"The Survey of the Barony of Slieveardagh and Comsy 1654 describes the boundary of the parish and the acreage of each town land, Shangarry (360 acres), Garrynoe (500 acres), “Dundrenan” (200 acres), “Knockankit” (200 acres), and “Kilmoculloge” (200 acres), (the latter three are now part of the town land of Shangarry)." (15) The above quote is from The Parish of Mowney.


Town Survey: 1654, Superimposed on 1840 Map.

TRANSPLANTED IRISH FROM CARLOW CO. 1653-54.


PATRICK NOWLANE of Kilballyhugh and DANIEL NOLANE of Kellstown fit into the estimated birth and death dates of the descendants of JOHN NOWLIN (NOWLAN) and must definitely be ancestors of JAMES NOWLIN (NOWLAN) who died Goochland Co. VA, St. James Parish, March, 1750-51. The above information can be found at Transplanted Irish from Carlow Co. 1653-54.


Children of JOHN NOWLIN (NOWLAN) are:



Children of DANIEL NOWLIN (NOWLAN) and ANASTASE O'BRIEN are:



Children of PATRICK NOWLIN (NOWLAN) are:



Children of JOHN NOWLIN (NOWLAN) are:



  • JOHN NOWLIN, Born: About 1682 in Carlow County Ireland; He
  • reportedly went to the Northern states or to Pennsylvania.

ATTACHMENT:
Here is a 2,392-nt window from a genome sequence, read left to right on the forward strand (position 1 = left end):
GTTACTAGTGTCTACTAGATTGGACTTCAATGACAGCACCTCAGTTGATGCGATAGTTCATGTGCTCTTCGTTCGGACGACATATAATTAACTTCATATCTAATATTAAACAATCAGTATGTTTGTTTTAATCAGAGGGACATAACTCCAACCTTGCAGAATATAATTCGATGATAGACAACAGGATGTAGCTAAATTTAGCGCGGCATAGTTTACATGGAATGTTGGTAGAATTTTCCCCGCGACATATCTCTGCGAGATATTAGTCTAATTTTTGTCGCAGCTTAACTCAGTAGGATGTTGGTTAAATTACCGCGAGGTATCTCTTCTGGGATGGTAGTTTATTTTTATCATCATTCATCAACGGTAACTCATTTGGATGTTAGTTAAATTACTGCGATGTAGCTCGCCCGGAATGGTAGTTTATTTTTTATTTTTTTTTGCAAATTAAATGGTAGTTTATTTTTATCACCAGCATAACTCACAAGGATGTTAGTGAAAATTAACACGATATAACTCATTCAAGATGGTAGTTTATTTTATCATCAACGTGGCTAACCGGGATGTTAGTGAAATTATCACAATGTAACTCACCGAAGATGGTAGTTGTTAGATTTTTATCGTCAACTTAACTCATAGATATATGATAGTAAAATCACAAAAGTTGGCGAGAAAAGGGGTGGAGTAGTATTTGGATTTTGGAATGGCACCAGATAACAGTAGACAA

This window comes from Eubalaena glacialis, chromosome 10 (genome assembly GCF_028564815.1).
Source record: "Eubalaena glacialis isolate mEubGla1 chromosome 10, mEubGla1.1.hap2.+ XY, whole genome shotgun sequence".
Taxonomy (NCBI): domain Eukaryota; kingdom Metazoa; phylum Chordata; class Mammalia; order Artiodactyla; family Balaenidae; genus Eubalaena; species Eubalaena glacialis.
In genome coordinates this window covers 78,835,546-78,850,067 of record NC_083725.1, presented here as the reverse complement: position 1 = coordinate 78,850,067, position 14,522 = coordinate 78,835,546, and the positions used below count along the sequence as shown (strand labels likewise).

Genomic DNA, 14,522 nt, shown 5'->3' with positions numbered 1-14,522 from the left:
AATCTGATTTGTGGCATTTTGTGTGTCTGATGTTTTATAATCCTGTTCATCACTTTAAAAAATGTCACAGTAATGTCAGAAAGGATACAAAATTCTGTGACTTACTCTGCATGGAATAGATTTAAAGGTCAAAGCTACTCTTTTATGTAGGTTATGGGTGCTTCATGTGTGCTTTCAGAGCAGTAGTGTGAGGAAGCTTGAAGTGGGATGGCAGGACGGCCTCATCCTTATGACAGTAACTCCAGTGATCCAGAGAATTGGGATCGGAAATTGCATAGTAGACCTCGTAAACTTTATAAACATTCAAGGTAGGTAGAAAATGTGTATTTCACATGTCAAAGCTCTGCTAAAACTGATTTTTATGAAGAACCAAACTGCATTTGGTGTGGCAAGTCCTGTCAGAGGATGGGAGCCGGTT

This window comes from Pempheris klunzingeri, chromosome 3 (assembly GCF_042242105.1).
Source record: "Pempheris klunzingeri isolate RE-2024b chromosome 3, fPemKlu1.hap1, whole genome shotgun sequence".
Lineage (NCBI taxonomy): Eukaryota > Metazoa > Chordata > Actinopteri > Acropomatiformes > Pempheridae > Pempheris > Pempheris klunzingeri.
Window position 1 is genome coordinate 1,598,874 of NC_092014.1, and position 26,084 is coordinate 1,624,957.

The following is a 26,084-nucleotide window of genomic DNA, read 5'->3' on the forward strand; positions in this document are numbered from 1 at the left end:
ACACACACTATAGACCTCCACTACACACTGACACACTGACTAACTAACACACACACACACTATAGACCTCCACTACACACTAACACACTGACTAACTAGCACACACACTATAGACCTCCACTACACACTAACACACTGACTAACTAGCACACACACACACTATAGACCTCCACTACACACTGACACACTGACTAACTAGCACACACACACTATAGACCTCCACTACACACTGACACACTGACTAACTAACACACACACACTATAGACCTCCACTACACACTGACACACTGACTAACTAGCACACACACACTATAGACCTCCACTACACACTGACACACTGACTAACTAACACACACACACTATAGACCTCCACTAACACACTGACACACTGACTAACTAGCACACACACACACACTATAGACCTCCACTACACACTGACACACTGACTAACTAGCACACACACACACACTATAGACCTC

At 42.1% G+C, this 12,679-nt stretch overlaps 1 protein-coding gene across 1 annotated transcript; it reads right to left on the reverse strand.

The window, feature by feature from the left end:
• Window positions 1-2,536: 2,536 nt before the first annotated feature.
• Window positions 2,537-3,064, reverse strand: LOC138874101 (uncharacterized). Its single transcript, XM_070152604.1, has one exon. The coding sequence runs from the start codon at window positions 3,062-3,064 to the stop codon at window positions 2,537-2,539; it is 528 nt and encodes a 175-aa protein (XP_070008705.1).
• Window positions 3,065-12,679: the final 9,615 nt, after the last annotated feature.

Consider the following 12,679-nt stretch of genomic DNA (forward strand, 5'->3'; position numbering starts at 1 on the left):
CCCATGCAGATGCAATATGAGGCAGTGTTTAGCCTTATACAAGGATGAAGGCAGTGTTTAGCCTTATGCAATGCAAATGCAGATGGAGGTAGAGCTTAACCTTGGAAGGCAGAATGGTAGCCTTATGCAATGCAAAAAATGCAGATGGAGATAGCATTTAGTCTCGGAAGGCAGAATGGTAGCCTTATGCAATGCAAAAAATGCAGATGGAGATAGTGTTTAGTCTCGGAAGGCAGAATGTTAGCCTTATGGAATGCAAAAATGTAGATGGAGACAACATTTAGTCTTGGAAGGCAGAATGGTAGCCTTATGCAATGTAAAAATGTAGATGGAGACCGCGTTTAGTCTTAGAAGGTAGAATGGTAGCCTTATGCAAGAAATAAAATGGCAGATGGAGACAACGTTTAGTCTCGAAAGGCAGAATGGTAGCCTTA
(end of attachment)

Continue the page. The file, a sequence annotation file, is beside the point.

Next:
• WILLIAM NOWLIN, Born: About 1684 in Carlow County Ireland. He
  • reportedly went to the New England states.
  • JAMES NOWLIN Born: Jan 1685, County Carlow, Ireland,
  • Died: March, 1750/51, St. James Parish, Goochland County, Virginia.

    A JOHN NOWLIN (NOWLAN) of Carlow County, Ireland born around 1640 or before is reportedly the father of JAMES NOWLIN (NOWLAN) and 3-5 brothers who arrived in the New World around 1700. JOHN, WILLIAM, & JAMES of County Carlow, Ireland, reportedly sailed to Jamestown, Virginia around 1700. WILLIAM is reported to have gone to the New England states. JOHN reportedly ended up in Pennsylvania.


    A THOMAS NOLIN was born in Boston, Massachusetts about the year 1735. And a HANNAH NOLLIN married Wright Brown between the years 1768-1774 perhaps in Swanzey, Cheshire Co. New Hampshire. Around the year 1783, they moved to Stillwater, then Albany Co. (Saratoga Co.) New York. In 1784, their son Isaac was born in Stillwater.


    A VOLUME OF RECORDS RELATING TO THE EARLY HISTORY OF BOSTON.

    Municipal Print Office, 1900-1909.


    MISCELLANEOUS PAPERS.

    P. 231.


    Vessels Entered, May 1716.



    BOSTON - LIST OF CATTLE OWNERSHIP.

    P. 320.


    13 April 1774.



    BOSTON MARRIAGES.


    SHIPPEN FAMILY.

    MARY GRAY (NOWLAND) (SHIPPEN) was born on 13 January 1705-06 in London, England. She married first husband JOHN NOWLAND marrying second husband Edward Shippen in Pennsylvania August 1747. She died on 3 May 1778 at Lancaster, Pennsylvania, at the age of 72.